The Clutch and the Manual Gearbox
Once the preserve of the wealthy, more and more cars are being sold with automatic gearboxes. It is easy to see why. They take away a lot of the effort from driving and just make the whole experience that bit easier, especially on long distance trips. Plus the advent of Hybrids coupled with start stop technology makes auto boxes a sensible option.
Added to this is the fact that it is possible to take your driving test in an automatic. This however then restricts your drivers license to automatic cars only. So simply jumping in and getting to grips with a manual isn’t that simple. And if you want to get a classic one day it would have to be an auto, which reduces your options.
Apart from all of that the obvious negative here is the lost art of knowing how to use a clutch in conjunction with a manual gearbox. We’ve all been there in the early days of learning to drive and have experienced the utter red faced frustration of stalling and feeling the car bunny hop and lurch itself comically down the road, as you fight to coordinate that stupid left foot pedal with the right foot pedal. And that’s long before the thought of double de-clutching a crash gearbox comes along. For many that stress is simply terrifying and a step too far. Sure it isn’t on the same level as a Model T Ford, but it may as well be. So with more young people shunning cars and with the numbers of younger drivers falling as a result, it is a bit of a concern. Plus with more automatics out there, it is a bit of a worry for all those manual based classic cars. Who’s going to drive them?
The good old Handbrake
I have to admit that the introduction of the e-brake with hill start assist on modern cars is a brilliant feature. It makes conquering the steepest hills an absolute breeze and is a god send in heavy traffic. For learner drivers of today it also means they escape the horror that was performing a hill start with a good old fashioned handbrake lever. An absolute nightmare experience that has brought many a learner driver to tears! And burnt out many a clutch as well!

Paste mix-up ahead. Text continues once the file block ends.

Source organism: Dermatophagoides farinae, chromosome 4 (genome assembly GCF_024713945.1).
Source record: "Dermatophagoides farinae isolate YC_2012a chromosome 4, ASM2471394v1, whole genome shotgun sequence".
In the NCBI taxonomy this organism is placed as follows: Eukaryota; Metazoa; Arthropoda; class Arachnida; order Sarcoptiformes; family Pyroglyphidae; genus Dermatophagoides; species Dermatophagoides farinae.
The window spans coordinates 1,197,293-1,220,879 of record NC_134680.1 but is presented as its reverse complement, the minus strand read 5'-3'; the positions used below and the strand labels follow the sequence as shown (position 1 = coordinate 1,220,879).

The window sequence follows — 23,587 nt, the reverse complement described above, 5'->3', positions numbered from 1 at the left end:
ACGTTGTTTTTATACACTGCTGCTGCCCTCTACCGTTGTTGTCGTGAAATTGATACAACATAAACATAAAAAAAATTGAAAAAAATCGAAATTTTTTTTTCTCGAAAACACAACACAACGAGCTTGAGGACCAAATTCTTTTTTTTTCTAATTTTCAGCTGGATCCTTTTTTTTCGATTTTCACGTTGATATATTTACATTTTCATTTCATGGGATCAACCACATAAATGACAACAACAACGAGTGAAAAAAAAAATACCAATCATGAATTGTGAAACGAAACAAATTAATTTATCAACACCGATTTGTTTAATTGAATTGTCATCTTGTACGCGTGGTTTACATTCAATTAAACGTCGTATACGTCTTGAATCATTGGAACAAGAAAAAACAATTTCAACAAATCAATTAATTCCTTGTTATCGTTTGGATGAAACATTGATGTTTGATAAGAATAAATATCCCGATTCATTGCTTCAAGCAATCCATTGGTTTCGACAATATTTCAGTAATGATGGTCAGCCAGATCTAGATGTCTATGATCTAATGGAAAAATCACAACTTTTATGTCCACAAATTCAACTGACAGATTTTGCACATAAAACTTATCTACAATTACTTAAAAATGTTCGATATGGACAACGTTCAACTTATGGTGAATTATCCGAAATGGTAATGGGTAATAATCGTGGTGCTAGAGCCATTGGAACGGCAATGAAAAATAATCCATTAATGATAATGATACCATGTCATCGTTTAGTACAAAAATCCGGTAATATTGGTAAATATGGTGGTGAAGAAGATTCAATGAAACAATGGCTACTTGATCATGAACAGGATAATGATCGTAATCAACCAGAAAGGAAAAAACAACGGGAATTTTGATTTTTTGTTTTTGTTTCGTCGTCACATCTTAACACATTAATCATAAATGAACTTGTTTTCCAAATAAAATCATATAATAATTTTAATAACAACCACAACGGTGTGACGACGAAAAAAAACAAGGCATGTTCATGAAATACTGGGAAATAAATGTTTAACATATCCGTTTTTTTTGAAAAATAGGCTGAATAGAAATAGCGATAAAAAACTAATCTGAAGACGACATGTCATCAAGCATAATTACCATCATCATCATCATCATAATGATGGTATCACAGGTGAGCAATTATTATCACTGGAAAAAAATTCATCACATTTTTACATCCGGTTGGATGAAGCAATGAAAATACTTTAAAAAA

That’s because the use of the handbrake coupled with the clutch, throttle and gearbox is one of the trickiest skills to master in a car. When you get it right, it is a moment of triumph on a scale like winning an F1 race. When you get it wrong it’s one of those embarrassing, usually expletive filled moments you want to forget. Plus the absence of an old school handbrake does away with the petrolhead christening experience that is the handbrake turn. It doesn’t quite work with an e-brake, which means it will soon become a dying art.
So to summarise…
Of course there’s lots of other examples where aspects of the modern car have been further refined in recent decades, such as steering, braking, adaptive cruise control, lane assist and even suspension design. All of these improvements have taken away a certain degree of control or necessary input from the driver. Which all contributes and feeds into to the modern car driving experience of course. For most drivers on the road today, that’s just what they want. But for the budding potential classic car enthusiasts of the future, it means they are at a disadvantage when compared to previous generations. You could argue the same was true during the transition from pre-war to post-war car eras. But with growing pressures on the use of internal combustion engine cars, the generation shift this time round is potentially greater.
Hope for the future?
That doesn’t mean it is all doom and gloom and while old school driving skills are at risk, the current popularity of classic cars gives hope that future generations will continue to enjoy and look after old motors. You could of course argue that if someone is truly interested in classics, they will just jump straight in and immerse themselves in everything to do with old motors. And the best way to learn is to get stuck in and find out for yourself.
But that’s easier said than done, especially when you are talking about learning to drive what is essentially a metal box (or GRP of course) with four wheels. The clock is indeed ticking and clubs and enthusiasts alike will have to work even harder to promote their cars and attract new members and enthusiasts. Kids growing up today are the future custodians and if they learn to drive in modern driver aid focused cars, they will have a steep learning curve when it comes to aspiring to drive an old, manual automobile. Classic car driving school anyone? Now there’s a thought… it could well be the answer!